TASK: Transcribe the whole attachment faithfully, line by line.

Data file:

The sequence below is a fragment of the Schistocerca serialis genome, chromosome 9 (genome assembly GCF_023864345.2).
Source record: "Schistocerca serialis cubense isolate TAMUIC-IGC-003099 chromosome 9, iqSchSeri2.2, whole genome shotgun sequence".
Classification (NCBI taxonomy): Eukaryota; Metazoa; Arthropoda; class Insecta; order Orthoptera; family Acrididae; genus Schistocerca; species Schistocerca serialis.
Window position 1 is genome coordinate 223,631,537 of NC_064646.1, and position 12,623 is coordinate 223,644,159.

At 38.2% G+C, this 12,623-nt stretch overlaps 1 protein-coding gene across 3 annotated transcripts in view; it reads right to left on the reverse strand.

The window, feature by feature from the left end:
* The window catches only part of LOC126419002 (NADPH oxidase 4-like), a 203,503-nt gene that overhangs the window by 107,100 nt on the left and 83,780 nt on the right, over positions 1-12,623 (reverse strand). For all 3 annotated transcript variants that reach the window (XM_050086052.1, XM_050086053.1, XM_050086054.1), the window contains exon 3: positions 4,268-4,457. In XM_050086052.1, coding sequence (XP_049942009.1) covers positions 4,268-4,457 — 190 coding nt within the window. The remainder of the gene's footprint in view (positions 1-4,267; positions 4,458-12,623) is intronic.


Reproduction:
The sequence below is a fragment of the Schistocerca serialis genome, chromosome 9 (genome assembly GCF_023864345.2).
Source record: "Schistocerca serialis cubense isolate TAMUIC-IGC-003099 chromosome 9, iqSchSeri2.2, whole genome shotgun sequence".
Classification (NCBI taxonomy): Eukaryota; Metazoa; Arthropoda; class Insecta; order Orthoptera; family Acrididae; genus Schistocerca; species Schistocerca serialis.
Window position 1 is genome coordinate 223,631,537 of NC_064646.1, and position 12,623 is coordinate 223,644,159.

At 38.2% G+C, this 12,623-nt stretch overlaps 1 protein-coding gene across 3 annotated transcripts in view; it reads right to left on the reverse strand.

The window, feature by feature from the left end:
* The window catches only part of LOC126419002 (NADPH oxidase 4-like), a 203,503-nt gene that overhangs the window by 107,100 nt on the left and 83,780 nt on the right, over positions 1-12,623 (reverse strand). For all 3 annotated transcript variants that reach the window (XM_050086052.1, XM_050086053.1, XM_050086054.1), the window contains exon 3: positions 4,268-4,457. In XM_050086052.1, coding sequence (XP_049942009.1) covers positions 4,268-4,457 — 190 coding nt within the window. The remainder of the gene's footprint in view (positions 1-4,267; positions 4,458-12,623) is intronic.